But the meeting underscored how the District government continues to struggle over how to best manage a rapidly changing city whose residents are demanding more innovative transportation options.
In the first major rewrite of taxi regulations in decades, the council gave final approval to legislation that will require credit card readers and Global Positioning System devices in all District cabs. The bill, which follows nearly two years of study and negotiation, also mandates that cabs gradually adopt the same color and that drivers replace older vehicles with newer ones.
“We are a world-class city, and the aim is to establish a world-class taxi industry,” said council member Mary M. Cheh (D-Ward 3), chairman of the committee with oversight over transportation issues.
But the council’s efforts to modernize the industry were nearly sideswiped by a public outcry over plans to regulate a popular luxury car service, Uber.
Initially, Cheh included a provision that would require Uber to charge a minimum fare at least three times as much as the starting cab rate. That would have mandated a minimum fare for Uber of about $15. Uber, a California-based company with a loyal base of local customers, resisted the proposal.
In the hours leading up to Tuesday’s vote, the company, which provides smartphone-dispatched service, helped steer thousands of clients to council members. After some members vowed to defeat the proposal, Cheh requested that the council postpone the debate until later this year.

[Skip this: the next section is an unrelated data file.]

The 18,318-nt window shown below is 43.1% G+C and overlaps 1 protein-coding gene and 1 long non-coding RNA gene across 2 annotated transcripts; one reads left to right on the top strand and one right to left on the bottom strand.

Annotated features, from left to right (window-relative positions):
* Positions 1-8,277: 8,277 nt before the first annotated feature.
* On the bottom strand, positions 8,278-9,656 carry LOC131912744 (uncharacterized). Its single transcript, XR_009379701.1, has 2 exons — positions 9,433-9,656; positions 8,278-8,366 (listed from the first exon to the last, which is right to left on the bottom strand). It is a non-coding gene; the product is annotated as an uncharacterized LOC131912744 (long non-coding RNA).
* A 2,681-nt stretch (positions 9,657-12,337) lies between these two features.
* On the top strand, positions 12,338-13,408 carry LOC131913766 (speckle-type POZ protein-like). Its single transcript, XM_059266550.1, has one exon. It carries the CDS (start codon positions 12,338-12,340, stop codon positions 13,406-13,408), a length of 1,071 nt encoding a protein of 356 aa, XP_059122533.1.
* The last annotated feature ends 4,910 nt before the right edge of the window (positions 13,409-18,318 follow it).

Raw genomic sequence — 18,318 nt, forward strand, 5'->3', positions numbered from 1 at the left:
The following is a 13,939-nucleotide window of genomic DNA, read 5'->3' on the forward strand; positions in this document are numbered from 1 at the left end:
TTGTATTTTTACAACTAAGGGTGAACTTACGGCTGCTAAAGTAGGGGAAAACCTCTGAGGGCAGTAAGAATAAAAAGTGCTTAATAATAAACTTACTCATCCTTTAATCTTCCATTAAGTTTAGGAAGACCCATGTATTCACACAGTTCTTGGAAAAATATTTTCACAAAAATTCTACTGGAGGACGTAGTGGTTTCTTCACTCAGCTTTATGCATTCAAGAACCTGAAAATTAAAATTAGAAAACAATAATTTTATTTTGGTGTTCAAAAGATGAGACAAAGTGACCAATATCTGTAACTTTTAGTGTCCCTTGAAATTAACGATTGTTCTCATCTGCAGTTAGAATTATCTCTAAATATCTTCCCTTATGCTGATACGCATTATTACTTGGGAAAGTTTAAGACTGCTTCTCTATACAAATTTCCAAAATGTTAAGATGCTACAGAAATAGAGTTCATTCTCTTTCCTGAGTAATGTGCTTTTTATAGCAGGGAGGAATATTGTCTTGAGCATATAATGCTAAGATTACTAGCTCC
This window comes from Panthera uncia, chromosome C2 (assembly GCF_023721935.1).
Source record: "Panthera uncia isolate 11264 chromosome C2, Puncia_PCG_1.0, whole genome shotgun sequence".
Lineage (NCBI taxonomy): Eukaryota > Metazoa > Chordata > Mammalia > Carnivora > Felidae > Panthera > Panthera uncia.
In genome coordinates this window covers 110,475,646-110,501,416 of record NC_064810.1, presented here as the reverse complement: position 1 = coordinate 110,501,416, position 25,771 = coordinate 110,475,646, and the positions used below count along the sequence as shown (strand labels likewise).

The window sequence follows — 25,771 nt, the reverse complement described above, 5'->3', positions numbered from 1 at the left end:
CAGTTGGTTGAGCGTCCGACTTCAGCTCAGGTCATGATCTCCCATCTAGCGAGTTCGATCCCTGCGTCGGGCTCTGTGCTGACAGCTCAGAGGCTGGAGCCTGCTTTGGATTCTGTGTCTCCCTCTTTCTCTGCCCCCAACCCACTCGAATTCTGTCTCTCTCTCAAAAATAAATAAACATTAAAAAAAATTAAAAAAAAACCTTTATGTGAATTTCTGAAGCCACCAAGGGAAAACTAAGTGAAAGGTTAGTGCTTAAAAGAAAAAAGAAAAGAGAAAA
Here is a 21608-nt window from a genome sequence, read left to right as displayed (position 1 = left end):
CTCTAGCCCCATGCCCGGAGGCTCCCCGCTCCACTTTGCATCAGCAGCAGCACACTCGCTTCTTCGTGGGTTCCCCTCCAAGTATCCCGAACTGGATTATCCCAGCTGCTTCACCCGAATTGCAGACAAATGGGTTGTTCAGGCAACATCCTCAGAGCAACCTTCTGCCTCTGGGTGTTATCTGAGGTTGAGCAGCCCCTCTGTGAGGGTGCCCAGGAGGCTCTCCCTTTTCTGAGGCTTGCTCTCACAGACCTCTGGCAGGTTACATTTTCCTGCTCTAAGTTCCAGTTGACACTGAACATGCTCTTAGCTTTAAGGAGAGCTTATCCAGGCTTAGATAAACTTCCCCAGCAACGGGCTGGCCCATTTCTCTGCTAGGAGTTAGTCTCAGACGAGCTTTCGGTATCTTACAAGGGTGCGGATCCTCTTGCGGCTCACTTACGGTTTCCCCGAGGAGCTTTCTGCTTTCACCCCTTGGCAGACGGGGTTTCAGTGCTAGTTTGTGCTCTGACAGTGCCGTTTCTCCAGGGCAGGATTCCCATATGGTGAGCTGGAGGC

Several council members said their constituents are turning to Uber — which charges about $20 for a sedan ride from Dupont Circle to Union Station — because cabs can be unreliable and hesitant to pick up passengers in all corners of the city.
Council member David A. Catania (I-At Large) said he recently used the service because he didn’t feel “comfortable” waiting outside for a taxi.
“If taxis provided a good product at a good price, they would have nothing to fear from Uber,” Catania said.
The decision to delay regulation of Uber angered taxi drivers, many of whom were already opposed to many of the other provisions of the reform bill, including one that 20 percent of company-owned cabs be handicappedaccessible by 2018.
Hundreds of taxi drivers picketed the John A. Wilson Building and packed hallways leading to the council chamber. After it was approved, several said they felt betrayed.
“We can’t afford this,” said Zecarias Berhe, 60, a 38-year driver from Arlington.